“We seem to have entered the last days of the euro as we currently know it. That doesn’t make a break-up very likely, but it does mean some extraordinary things will almost certainly need to happen – probably by mid-January – to prevent the progressive closure of all the euro zone sovereign bond markets, potentially accompanied by escalating runs on even the strongest banks.”
So will we actually see the end of the euro?
Only time will tell.
But one thing is for sure – the situation in Europe is rapidly getting worse.
In Greece, approximately 20 percent  of all bank deposits have been withdrawn since the start of 2011.
If you still have money in a Greek bank, you might want to do something about it before the run on the banks gets even worse.
In fact, if you still have money in any European bank, you might want to consider your options.
Today it was revealed that Germany’s second largest bank is going to need a bailout.
The following comes from a Sky News report ….
Germany’s second largest bank, Commerzbank, is reportedly in discussions with the German government about a bailout after regulators said it needed to raise more money to cope with a potential default on its loans to governments.
“Intense talks” have been going on for several days, according to sources who spoke to the news agency Reuters.
Let the bailouts begin!
European governments are going to save the banks that they want to save, and the rest they are going to let fail.
So who will live and who will die?
We just don’t know.
But without a doubt, a whole lot of European banks are in trouble. In fact, Fitch Ratings downgraded the credit ratings of five more  major European banks on Wednesday.
The eurozone worked well for a while, but now the flaws in the system are becoming appallingly evident. To get an idea of just how badly the European financial system is unraveling, just check out this chart . European bond yields are not supposed to be acting like that.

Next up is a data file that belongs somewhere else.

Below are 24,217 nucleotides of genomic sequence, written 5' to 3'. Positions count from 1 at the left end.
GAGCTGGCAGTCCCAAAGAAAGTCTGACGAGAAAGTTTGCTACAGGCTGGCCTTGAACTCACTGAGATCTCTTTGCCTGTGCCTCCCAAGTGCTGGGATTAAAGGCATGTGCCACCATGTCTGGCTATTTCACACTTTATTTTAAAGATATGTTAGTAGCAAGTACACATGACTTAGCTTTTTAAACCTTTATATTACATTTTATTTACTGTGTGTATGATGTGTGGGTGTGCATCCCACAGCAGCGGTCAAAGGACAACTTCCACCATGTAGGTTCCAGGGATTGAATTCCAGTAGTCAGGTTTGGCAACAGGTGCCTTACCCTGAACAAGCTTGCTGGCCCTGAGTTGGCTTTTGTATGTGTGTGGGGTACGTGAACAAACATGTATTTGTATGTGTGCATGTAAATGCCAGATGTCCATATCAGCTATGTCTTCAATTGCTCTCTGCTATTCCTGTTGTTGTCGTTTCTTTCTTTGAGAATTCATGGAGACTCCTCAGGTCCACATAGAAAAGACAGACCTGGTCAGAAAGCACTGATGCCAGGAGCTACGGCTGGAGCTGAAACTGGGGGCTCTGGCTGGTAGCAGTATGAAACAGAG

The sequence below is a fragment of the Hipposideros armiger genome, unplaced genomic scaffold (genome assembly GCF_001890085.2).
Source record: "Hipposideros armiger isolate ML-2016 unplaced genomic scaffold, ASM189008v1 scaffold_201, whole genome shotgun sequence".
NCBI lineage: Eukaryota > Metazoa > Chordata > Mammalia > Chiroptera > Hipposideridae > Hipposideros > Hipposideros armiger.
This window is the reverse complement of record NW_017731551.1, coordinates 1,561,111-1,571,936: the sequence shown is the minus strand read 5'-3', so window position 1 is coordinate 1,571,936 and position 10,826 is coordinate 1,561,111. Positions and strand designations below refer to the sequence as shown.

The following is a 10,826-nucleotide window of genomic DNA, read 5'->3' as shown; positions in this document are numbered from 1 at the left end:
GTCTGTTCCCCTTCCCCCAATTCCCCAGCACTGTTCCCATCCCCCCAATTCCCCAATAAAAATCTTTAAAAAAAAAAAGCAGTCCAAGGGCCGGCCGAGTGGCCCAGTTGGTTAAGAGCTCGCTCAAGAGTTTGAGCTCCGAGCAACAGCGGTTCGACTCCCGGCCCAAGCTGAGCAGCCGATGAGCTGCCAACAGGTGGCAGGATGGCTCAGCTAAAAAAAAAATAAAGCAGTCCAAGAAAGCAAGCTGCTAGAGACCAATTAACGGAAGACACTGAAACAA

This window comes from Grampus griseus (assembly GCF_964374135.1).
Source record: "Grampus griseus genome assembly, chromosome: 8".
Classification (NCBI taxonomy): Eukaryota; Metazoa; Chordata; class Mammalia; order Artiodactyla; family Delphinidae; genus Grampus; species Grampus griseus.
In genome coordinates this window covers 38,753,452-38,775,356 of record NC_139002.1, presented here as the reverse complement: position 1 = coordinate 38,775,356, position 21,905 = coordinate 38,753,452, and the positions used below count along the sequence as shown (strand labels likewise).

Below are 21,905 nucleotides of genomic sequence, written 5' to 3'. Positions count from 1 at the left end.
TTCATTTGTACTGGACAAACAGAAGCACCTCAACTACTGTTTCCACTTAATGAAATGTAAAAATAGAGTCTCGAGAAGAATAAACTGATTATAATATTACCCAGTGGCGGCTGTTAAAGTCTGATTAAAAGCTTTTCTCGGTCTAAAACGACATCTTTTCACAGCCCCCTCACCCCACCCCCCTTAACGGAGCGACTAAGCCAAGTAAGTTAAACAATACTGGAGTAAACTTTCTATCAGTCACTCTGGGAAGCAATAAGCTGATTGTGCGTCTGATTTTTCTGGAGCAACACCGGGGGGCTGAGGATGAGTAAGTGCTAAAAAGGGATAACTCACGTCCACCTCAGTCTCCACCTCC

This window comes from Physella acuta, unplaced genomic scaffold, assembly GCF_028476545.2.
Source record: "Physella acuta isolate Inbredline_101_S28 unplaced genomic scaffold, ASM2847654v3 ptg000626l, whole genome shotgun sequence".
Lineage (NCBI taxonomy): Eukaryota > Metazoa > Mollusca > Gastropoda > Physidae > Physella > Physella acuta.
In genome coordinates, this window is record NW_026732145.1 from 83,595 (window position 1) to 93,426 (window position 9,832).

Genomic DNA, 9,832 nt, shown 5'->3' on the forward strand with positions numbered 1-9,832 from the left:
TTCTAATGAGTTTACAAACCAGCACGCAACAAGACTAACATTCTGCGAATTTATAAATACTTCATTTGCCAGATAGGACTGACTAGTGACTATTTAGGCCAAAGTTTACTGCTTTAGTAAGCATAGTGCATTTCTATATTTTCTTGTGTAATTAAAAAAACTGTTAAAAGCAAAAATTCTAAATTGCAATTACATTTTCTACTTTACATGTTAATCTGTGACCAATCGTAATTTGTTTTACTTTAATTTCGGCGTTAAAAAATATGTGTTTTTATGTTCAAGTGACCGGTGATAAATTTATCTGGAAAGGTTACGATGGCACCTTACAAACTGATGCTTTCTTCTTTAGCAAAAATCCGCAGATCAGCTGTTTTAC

In the end, someone is going to leave the euro. There has been a lot of talk about Greece or Italy leaving the euro, but the truth is that it is probably more likely that a strong nation such as Germany will be the first to make a move.
If Germany leaves the euro, will they start printing up new German currency?
No, I believe in that case that Germany would seek to establish an entirely new European currency for an entirely new European financial system. Germany is very committed to the idea of a “European superstate “, and just because the euro is a failure does not mean that they are ready to give up on the idea.
But time will tell who is right and who is wrong.
For much more on why we are on the verge of a massive financial collapse in Europe, please check out these articles….
As I have written about previously, it doesn’t take a genius to figure out what is happening in Europe. The equation is simple….
Brutal austerity + toxic levels of government debt + rising bond yields + a lack of confidence in the financial system + banks that are massively overleveraged + a massive credit crunch = A financial implosion of historic proportions
Unfortunately, the United States is not going to escape all of this chaos unscathed either.
The financial systems of the United States and Europe are more deeply tied together than ever before. When the financial crisis in Europe fully erupts, we are going to see lots of banks in the United States fail too.
The U.S. economy never recovered  from the financial crisis of 2008, and this next financial crisis could send us into a huge tailspin.
2012 is going to be a very interesting year for the financial world. I hope that you all are ready for what is about to happen.